Made in Europe

20 major electrolyser manufacturers, including Nel Hydrogen, Siemens Energy and Thyssenkrupp Nucera, are working together to support Europe’s hydrogen industry and curtail the influx of cheap Chinese imports.

As reported by the Financial Times (paywall) and Reuters, the manufacturers have together signed a letter calling on the European Commission President nominee Ursula Von der Leyen to ensure a level playing field and require more “made in Europe” standards for the industry.

“I don’t want to give up on Europe. If we don’t create demand for European technology in Europe, we squander the opportunity for European OEMs [original equipment manufacturers] to win,” says Nel Hydrogen CEO and President Håkon Volldal.

A key message in the letter is that Chinese subsidies for state-owned hydrogen companies create a skewed playing field that puts European manufacturers at a significant disadvantage. This is happening as the EU is getting tougher on trade with China.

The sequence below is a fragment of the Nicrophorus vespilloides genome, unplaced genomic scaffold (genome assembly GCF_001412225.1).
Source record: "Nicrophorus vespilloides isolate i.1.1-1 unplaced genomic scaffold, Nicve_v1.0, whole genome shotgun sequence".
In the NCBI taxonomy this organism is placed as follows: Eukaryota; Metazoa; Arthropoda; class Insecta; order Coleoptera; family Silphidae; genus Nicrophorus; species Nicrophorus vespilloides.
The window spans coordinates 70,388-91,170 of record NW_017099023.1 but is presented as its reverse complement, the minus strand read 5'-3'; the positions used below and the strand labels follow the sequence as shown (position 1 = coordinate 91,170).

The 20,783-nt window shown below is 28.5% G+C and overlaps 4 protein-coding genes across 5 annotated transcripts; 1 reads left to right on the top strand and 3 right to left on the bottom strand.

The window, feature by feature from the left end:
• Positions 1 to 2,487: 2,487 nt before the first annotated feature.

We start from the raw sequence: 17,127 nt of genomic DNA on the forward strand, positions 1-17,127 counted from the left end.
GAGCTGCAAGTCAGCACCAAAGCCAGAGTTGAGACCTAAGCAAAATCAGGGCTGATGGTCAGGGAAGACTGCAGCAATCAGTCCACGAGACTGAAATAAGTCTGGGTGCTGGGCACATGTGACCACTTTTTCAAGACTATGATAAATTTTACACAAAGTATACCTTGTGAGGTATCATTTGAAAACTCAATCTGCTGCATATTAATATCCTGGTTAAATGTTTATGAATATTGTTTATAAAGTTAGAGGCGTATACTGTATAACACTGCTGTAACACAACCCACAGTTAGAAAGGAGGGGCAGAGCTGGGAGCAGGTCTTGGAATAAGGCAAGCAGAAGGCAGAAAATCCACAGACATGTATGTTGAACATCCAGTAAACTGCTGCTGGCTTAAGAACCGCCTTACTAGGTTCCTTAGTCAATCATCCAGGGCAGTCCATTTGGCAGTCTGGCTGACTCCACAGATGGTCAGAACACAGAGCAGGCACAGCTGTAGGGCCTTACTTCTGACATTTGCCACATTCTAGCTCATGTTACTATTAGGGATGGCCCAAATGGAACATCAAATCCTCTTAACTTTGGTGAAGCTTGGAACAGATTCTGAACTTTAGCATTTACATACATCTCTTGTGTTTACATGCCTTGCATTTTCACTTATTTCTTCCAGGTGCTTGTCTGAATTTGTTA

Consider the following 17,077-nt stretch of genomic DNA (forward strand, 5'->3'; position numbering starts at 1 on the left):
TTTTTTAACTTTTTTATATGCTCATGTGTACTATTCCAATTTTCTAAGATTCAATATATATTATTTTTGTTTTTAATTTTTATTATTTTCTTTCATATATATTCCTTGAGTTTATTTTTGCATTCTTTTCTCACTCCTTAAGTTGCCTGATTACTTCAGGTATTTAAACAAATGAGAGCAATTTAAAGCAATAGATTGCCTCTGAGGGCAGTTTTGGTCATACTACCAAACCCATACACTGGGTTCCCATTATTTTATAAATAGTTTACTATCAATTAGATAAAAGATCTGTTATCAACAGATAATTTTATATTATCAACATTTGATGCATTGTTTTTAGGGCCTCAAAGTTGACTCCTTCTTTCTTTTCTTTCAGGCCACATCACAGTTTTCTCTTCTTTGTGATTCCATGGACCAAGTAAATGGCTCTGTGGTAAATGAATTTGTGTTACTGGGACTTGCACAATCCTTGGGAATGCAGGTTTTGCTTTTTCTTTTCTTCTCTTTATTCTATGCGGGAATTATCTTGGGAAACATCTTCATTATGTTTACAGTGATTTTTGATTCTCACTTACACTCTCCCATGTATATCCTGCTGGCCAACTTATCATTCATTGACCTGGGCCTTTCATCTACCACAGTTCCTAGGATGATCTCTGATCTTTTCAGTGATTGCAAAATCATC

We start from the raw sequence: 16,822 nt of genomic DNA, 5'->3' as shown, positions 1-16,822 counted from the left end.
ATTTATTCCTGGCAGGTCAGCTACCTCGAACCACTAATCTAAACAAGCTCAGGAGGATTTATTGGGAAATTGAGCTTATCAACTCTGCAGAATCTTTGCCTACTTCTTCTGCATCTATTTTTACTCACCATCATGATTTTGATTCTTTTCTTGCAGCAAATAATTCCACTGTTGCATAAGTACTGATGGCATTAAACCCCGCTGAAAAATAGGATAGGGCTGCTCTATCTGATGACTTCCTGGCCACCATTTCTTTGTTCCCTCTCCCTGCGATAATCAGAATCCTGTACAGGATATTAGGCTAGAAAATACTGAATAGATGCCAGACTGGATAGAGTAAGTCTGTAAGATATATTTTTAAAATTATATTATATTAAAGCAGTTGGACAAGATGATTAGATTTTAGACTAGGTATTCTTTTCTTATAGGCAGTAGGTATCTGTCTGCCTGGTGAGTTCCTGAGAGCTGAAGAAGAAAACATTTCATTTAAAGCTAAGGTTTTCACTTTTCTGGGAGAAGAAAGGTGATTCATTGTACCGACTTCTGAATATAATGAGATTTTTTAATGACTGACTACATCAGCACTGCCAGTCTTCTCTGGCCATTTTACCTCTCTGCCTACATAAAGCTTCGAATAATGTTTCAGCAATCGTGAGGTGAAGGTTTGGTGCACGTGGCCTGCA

The push for European resilience criteria is aimed at supporting the build up of a resilient value chain in Europe as well as Europe’s ambitions to become a leader in the production of renewable hydrogen. Renewable hydrogen is seen as a key way to reduce emissions from heavy industry and heavy duty transport. The EU wants to produce 10 million tonnes of renewable hydrogen and import another 10 million tonnes by 2030, as part of its plan to cut greenhouse gas emissions.

European manufacturers want important parts of the electrolyser production process (cell assembly, cell stacking and surface treatment) to be made in Europe for the next round of funding from the EU’s hydrogen bank later this year. The results of the EU hydrogen bank pilot auction reveal that less than half of the awarded projects plan to rely on European technology.

Nel Hydrogen and the other electrolyser manufacturers hope that their efforts will lead to new rules that support the development of European renewable hydrogen value chain and help European electrolyser manufacturers compete against Chinese imports.

Read the full letter here.

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